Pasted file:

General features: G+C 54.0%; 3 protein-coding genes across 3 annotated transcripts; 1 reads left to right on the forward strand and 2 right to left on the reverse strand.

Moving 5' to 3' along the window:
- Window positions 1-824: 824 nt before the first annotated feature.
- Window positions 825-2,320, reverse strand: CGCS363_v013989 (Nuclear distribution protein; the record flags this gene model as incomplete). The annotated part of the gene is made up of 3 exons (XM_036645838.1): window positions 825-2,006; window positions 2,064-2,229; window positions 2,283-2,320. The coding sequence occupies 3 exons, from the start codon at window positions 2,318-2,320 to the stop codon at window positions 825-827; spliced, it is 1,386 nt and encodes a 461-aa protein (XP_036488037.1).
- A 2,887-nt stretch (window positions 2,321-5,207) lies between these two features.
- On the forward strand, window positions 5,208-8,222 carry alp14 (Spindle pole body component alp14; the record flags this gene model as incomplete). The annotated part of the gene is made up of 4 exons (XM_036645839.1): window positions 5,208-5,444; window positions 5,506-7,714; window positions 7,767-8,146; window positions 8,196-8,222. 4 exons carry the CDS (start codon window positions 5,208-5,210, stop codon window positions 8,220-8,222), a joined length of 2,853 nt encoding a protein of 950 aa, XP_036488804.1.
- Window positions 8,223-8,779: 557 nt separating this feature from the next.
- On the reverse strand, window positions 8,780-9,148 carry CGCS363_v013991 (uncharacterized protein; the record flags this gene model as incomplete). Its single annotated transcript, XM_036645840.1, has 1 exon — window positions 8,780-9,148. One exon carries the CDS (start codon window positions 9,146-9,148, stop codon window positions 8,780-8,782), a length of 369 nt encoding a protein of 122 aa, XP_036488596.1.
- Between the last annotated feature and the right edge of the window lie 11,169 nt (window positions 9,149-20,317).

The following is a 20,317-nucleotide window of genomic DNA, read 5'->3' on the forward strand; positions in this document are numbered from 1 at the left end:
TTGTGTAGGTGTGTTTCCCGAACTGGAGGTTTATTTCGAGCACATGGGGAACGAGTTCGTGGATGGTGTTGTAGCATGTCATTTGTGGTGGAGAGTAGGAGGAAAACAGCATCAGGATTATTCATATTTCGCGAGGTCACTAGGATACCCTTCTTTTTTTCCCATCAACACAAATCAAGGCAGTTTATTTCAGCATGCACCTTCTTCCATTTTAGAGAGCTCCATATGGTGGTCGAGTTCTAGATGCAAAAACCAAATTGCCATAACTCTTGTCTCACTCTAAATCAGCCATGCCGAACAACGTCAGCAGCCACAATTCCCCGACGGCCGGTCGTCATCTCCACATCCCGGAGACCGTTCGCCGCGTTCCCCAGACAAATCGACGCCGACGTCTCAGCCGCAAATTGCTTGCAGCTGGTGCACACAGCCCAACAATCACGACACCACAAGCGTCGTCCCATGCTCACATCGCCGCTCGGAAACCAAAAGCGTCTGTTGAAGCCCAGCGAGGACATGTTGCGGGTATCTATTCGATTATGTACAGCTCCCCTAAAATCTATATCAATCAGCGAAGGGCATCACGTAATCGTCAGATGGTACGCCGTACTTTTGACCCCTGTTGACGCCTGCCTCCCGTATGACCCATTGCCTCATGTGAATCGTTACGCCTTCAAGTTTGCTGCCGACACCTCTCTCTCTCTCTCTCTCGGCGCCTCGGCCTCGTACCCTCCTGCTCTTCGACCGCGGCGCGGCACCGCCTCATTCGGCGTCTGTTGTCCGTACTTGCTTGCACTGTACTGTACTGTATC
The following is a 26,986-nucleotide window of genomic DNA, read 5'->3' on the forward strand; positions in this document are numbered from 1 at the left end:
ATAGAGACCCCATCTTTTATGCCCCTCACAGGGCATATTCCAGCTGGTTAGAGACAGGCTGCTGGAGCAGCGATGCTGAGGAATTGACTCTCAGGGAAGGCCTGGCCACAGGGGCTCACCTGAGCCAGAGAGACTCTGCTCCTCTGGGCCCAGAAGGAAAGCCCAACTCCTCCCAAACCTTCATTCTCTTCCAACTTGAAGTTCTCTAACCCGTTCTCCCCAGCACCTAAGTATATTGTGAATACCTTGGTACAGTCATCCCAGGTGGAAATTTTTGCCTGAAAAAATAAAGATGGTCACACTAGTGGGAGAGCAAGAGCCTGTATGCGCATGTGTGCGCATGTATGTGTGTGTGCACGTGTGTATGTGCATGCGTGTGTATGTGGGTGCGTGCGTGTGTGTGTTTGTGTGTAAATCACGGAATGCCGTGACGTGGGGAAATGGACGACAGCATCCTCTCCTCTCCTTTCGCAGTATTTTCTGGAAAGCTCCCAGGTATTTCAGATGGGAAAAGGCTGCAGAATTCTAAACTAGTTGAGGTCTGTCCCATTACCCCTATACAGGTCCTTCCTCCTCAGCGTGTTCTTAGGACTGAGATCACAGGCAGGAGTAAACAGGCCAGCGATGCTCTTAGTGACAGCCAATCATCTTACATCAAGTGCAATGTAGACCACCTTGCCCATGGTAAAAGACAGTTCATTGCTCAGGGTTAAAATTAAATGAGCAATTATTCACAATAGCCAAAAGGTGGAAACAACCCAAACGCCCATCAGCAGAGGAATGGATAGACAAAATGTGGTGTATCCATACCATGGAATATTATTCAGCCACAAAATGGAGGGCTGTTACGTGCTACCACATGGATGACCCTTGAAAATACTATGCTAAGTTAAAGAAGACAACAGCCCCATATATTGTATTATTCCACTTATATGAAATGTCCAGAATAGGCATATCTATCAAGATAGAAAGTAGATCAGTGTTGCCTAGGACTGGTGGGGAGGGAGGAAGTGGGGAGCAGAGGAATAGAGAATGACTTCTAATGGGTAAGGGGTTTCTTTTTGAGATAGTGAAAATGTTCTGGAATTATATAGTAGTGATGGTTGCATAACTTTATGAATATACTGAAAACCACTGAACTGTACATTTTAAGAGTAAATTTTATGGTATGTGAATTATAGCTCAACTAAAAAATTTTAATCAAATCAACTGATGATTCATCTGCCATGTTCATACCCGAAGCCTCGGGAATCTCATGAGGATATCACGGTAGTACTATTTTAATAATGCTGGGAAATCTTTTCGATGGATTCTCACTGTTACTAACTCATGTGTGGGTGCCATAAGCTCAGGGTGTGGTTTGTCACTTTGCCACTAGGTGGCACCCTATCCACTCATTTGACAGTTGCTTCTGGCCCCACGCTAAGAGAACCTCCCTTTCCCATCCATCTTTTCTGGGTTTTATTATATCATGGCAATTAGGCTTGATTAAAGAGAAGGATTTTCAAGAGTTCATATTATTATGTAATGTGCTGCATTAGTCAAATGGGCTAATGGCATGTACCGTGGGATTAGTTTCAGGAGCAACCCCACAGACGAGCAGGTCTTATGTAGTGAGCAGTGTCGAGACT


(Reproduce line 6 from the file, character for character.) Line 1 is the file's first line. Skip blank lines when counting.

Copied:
- On the forward strand, window positions 5,208-8,222 carry alp14 (Spindle pole body component alp14; the record flags this gene model as incomplete). The annotated part of the gene is made up of 4 exons (XM_036645839.1): window positions 5,208-5,444; window positions 5,506-7,714; window positions 7,767-8,146; window positions 8,196-8,222. 4 exons carry the CDS (start codon window positions 5,208-5,210, stop codon window positions 8,220-8,222), a joined length of 2,853 nt encoding a protein of 950 aa, XP_036488804.1.